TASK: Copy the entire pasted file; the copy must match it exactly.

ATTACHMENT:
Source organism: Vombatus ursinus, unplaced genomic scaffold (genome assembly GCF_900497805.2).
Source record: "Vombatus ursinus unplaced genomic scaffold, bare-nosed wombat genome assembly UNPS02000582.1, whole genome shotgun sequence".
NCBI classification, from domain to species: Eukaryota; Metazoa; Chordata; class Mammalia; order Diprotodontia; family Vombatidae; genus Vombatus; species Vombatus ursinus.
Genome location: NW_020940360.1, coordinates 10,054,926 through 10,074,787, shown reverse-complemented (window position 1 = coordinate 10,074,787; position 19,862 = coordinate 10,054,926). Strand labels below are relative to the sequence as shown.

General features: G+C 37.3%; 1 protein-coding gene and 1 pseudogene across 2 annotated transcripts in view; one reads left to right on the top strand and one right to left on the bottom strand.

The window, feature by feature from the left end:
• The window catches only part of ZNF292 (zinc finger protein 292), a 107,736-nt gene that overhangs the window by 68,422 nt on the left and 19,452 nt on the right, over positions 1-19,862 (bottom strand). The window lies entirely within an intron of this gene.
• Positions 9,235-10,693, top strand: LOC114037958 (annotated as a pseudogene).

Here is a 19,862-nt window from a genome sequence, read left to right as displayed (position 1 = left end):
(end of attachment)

Source organism: Vombatus ursinus, unplaced genomic scaffold (genome assembly GCF_900497805.2).
Source record: "Vombatus ursinus unplaced genomic scaffold, bare-nosed wombat genome assembly UNPS02000582.1, whole genome shotgun sequence".
NCBI classification, from domain to species: Eukaryota; Metazoa; Chordata; class Mammalia; order Diprotodontia; family Vombatidae; genus Vombatus; species Vombatus ursinus.
Genome location: NW_020940360.1, coordinates 10,054,926 through 10,074,787, shown reverse-complemented (window position 1 = coordinate 10,074,787; position 19,862 = coordinate 10,054,926). Strand labels below are relative to the sequence as shown.

General features: G+C 37.3%; 1 protein-coding gene and 1 pseudogene across 2 annotated transcripts in view; one reads left to right on the top strand and one right to left on the bottom strand.

The window, feature by feature from the left end:
• The window catches only part of ZNF292 (zinc finger protein 292), a 107,736-nt gene that overhangs the window by 68,422 nt on the left and 19,452 nt on the right, over positions 1-19,862 (bottom strand). The window lies entirely within an intron of this gene.
• Positions 9,235-10,693, top strand: LOC114037958 (annotated as a pseudogene).

Here is a 19,862-nt window from a genome sequence, read left to right as displayed (position 1 = left end):